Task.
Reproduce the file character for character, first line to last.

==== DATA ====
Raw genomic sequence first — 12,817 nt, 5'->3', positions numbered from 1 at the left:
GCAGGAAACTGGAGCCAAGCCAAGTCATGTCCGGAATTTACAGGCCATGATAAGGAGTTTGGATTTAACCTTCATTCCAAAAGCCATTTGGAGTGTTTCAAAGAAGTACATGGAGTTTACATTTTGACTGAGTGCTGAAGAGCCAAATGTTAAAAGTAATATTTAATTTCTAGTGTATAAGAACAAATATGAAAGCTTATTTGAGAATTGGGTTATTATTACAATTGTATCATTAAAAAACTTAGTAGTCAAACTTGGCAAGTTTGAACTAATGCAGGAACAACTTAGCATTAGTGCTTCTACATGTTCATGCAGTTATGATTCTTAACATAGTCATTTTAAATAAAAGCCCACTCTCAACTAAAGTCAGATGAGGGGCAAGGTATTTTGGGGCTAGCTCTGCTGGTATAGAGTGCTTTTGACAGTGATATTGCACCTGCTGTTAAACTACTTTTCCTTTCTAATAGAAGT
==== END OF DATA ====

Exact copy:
Raw genomic sequence first — 12,817 nt, 5'->3', positions numbered from 1 at the left:
GCAGGAAACTGGAGCCAAGCCAAGTCATGTCCGGAATTTACAGGCCATGATAAGGAGTTTGGATTTAACCTTCATTCCAAAAGCCATTTGGAGTGTTTCAAAGAAGTACATGGAGTTTACATTTTGACTGAGTGCTGAAGAGCCAAATGTTAAAAGTAATATTTAATTTCTAGTGTATAAGAACAAATATGAAAGCTTATTTGAGAATTGGGTTATTATTACAATTGTATCATTAAAAAACTTAGTAGTCAAACTTGGCAAGTTTGAACTAATGCAGGAACAACTTAGCATTAGTGCTTCTACATGTTCATGCAGTTATGATTCTTAACATAGTCATTTTAAATAAAAGCCCACTCTCAACTAAAGTCAGATGAGGGGCAAGGTATTTTGGGGCTAGCTCTGCTGGTATAGAGTGCTTTTGACAGTGATATTGCACCTGCTGTTAAACTACTTTTCCTTTCTAATAGAAGT